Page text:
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Alex Villa

Erster Mai (International Workers' Day)

May 01, 2021

An sculpture of a punk human sitting next to an Earth globe, in the streets of Kreuzberg, Berlin

There is something in the air of Berlin every 1st of May. The city smells of a yearning for justice and baseline equality. Today is May Day.

This day marks the celebration of International Workers' Day. It was established by the Marxist International Socialist Congress in the XIX century, and to this day, it keeps on being s a remembrance of international workers' rights, a day that is commemorated on May 1st in a big majority of the world.

In German, this celebration is called Tag der Arbeit. the fundamentally uprising spirit of this celebration wakes up the socially conscious spirit a city like Berlin, particularly in some of its most left-leaning neighborhoods like Kreuzberg, my own kiez.

It’s hard to even find the right words to describe the grittiness that Berlin exudes today - it’s moving, it contains both beauty and tragedy.

As a lot of things in Germany on this day, it is simultaneously complex to navigate and contagious. The paradox of chaos trying to find a place among order.

The streets have music on May Day, there is also violence. This day features pretty much all the duality that defines this Stadt ("city" in German).

Street posters for the demonstrations of May 1st in Kreuzberg, Berlin

Today I took a long walk around my neighborhood with a friend. The city is still under lockdown and curfew during the COVID-19 pandemic. But we knew that today, we needed to reclaim the streets...whichever street. Even if only for a moment.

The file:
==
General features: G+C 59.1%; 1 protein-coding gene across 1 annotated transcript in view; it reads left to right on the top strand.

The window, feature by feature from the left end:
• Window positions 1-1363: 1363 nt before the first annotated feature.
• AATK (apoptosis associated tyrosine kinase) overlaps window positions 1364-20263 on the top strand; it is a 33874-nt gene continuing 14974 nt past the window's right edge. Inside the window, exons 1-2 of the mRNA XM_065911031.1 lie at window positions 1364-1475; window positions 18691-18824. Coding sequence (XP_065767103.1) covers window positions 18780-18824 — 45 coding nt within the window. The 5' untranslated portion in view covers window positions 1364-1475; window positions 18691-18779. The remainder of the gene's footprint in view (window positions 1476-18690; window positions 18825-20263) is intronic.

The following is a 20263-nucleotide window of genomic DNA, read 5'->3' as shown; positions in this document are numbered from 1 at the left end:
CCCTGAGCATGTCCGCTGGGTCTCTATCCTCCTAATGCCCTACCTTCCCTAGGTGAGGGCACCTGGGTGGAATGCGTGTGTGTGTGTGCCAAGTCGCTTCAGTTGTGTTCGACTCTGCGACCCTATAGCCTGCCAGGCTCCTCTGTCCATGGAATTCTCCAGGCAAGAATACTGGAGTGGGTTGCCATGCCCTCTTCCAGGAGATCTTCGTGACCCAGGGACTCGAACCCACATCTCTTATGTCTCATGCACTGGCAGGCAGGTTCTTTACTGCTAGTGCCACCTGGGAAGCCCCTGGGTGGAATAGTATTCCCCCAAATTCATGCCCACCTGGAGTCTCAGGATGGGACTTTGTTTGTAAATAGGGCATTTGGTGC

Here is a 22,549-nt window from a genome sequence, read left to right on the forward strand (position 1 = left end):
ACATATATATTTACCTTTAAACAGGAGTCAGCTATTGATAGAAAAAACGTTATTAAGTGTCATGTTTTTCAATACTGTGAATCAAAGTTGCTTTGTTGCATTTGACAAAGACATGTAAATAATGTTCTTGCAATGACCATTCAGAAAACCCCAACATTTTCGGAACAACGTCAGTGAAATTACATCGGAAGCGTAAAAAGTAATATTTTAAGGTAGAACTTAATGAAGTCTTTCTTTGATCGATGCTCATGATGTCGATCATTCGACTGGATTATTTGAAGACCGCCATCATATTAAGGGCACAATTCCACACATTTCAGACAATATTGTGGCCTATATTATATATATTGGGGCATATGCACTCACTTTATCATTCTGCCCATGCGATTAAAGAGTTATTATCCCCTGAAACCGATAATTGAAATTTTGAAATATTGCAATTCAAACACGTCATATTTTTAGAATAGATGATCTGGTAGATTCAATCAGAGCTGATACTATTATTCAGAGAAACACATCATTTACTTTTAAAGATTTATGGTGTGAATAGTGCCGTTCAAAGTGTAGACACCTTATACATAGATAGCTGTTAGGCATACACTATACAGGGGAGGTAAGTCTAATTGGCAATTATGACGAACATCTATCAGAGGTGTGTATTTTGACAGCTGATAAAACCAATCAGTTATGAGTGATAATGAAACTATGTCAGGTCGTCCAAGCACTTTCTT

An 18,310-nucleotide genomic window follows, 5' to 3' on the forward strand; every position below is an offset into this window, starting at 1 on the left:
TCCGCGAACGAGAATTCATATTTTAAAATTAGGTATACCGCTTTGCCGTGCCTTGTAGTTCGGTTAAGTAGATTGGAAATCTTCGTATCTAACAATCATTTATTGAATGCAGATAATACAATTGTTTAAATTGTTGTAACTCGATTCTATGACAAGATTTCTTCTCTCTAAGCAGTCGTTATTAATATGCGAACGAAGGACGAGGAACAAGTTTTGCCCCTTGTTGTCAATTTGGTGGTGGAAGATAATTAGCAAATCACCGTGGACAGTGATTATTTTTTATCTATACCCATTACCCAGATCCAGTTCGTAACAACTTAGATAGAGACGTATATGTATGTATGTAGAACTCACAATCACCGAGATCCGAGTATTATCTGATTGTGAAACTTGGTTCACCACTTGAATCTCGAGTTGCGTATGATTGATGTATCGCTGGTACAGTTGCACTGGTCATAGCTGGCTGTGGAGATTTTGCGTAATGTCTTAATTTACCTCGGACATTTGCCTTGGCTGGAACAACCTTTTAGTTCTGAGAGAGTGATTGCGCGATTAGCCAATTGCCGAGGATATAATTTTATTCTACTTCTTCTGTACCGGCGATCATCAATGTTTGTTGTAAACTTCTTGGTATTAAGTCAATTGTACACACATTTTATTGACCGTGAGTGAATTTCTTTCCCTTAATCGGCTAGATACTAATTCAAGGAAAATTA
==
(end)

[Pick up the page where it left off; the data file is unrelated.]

For some of us, our primary act of rebellion for the day was something as harmless as trespassing a bottle of beer through the polizei barricades (there were areas where bottles were forbidden - drinking was still legal).

For others, rebellion meant a more violent form of rioting.

Witnessing the demonstrations and spirit of the city, among conversations about the meaning of May Day, in the midst of grittiness, was a very ironic circumstance for me: I am a tech worker, freelancing remotely for an American company. Choosing to work for this company means I am giving up any labour rights that Germany could offer. I take care of my own health insurance and pension, I have less vacation/bank holiday days, if I was let go tomorrow, I wouldn't be able to access any unemployment insurance, neither would I have any sort of right to a severance payment. This all balances out economically, but, what is the limit to economical compensation being good enough that justifies letting go of the baseline of social security that the society you live in has by default?

This is a big cognitive dissonance for me tonight.